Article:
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Fitting a Suit to Your Body Type - Page 2

post #16 of 27
Quote:
Originally Posted by beirut View Post
My body type is caused by a rather severe case of Crohn's disease, so it isn't changing any time soon. Actually, I eat 8 large meals a day to keep this "bulky" size. I'm willing to go MTM, if not bespoke, to find a suit that fits. My problem right now is that I don't know what features would complement my shape going into it. I LOVE three piece suits, although it's still unclear to me whether they are a fashion faux pas or not, but I'm not sure if a vest would contrast my body type too much. Any advice at all would be appreciated.
3p suits are fine, you could always skip the vest to make it a 2 piece. At your size bespoke is probably the best way to go as altering 38/36 patterns down to your size would still be too drastic a change. Try to select balder/larger prints to bulk you up visually. AVOID TRIM CLOTHES, you wouldn't want to appear like Dior Homme models. Have the tailor cut everything full, instead of close fitting and trim. Think Duke of Windsor (fitting but baggy style suits) instead of Ralph Lauren Black Label (fitting and trim suits) or Thom Brown.
Quote:
Originally Posted by mafoofan View Post
I'm skeptical of rules attempting to match fits and styles to body types. It matters much more that something fits right. Anyway, a lot of rules just seem plain wrong to me. Larger fellows are often told they should wear longer, narrower point collars. The result is usually pretty egregious. I suspect a secret coalition of men's fashion magazines and menswear salespeople come up with these things.
how do you explain ill fitting by design then, such as yohji yamamoto or tom brown? or, beating the dead horse again, your great fitting but ill designed jacket?
post #17 of 27
Quote:
Originally Posted by vitaminc View Post
how do you explain ill fitting by design then, such as yohji yamamoto or tom brown? or, beating the dead horse again, your great fitting but ill designed jacket?

The answers to your questions are in your questions.
post #18 of 27
I dunno', there's only so much that clothing can do. If you go too full, you make yourself like wimpy in comparison to your clothing. Embrace your body type, if anything now is the time because the market has many options for tall skinny people. Why avoid looking like a Dior Homme model if that's what he basically is?
post #19 of 27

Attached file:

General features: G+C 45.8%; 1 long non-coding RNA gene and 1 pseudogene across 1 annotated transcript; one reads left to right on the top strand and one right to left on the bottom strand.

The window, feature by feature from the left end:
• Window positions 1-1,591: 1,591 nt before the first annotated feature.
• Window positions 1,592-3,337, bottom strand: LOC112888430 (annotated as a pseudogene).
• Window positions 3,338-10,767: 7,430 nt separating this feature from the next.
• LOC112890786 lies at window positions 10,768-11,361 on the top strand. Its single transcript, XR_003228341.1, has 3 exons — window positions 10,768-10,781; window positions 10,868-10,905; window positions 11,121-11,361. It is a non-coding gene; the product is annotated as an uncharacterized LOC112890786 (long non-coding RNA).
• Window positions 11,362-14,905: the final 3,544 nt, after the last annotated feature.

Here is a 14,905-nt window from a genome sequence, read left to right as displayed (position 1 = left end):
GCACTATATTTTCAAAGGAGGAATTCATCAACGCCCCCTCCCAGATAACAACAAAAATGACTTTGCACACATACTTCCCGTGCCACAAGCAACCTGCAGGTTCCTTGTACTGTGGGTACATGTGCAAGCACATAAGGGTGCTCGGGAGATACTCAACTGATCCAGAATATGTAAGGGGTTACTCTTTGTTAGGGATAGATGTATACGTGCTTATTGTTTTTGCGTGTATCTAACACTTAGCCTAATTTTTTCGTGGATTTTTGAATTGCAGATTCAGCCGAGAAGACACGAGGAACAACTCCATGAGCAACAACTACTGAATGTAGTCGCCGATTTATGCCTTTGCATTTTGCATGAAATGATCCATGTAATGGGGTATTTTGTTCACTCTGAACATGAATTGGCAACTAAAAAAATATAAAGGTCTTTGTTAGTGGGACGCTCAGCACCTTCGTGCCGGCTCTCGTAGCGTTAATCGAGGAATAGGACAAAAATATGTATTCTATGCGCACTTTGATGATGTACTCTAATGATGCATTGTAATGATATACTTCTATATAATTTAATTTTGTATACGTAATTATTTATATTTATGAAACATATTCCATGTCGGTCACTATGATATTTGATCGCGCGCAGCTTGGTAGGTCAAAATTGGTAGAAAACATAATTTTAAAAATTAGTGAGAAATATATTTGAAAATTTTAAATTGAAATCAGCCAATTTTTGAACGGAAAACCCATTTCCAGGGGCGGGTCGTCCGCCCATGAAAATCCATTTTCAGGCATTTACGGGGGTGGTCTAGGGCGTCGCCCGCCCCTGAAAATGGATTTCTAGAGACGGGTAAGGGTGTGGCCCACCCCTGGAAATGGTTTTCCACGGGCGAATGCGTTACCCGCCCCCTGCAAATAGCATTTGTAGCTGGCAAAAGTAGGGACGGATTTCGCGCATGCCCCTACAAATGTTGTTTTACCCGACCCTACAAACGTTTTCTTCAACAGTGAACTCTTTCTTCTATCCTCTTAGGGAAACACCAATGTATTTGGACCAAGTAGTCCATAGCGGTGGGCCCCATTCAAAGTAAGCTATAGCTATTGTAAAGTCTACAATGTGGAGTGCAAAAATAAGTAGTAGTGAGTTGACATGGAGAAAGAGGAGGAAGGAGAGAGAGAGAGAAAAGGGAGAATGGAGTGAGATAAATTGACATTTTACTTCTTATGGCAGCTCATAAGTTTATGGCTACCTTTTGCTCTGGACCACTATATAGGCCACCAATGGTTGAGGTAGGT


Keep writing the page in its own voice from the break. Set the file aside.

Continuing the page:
A designer suit is probably the only hope for a man's suit that can be tailored to fit such a body type. If that works in an "academic" environment, then go for it (and a corresponding slim tie, probably not black). Assuming the face is being pinched by starvation, go with a semi-spread collar to counter that. Since the unfortunate Crohn's probably means the feet look big compared to the rest of the body, downplay them with for example black captoe balmorals with closely cut, non-chunky soles.
post #20 of 27
Don't feel too terrible about your condition. Your dark cloud comes with a serious silver lining. Any kind of thinness - even disease induced, unless there is a risk that this will really kill you - is enviable in someone living in the rich West. Enjoy the fact that you can eat amounts that others can't even dream about. Most people spend their entire lives worrying about being fat.

When people think "wow that guy is scarily thin" it comes with no where near the venom that accompanies "what a fat ass." Anyway, embracing the Dior Homme look might be the way to go. Such a look won't even look that tight and unconservative on you. Super thin people in trim clothes still look better than those in baggy clothes. However, avoid the super slim black tie and go with a slim patterned tie. I think slightly lighter colors and patterned fabrics are a good way to go. The waistcoat sounds like a good idea.
post #21 of 27
Quote:
Originally Posted by mensimageconsultant View Post
Assuming the face is being pinched by starvation, go with a semi-spread collar to counter that.

So wrong.
post #22 of 27
I'd go for Dior Homme or any of those assorted trim designer brands out there.
post #23 of 27
Quote:
Originally Posted by Lel View Post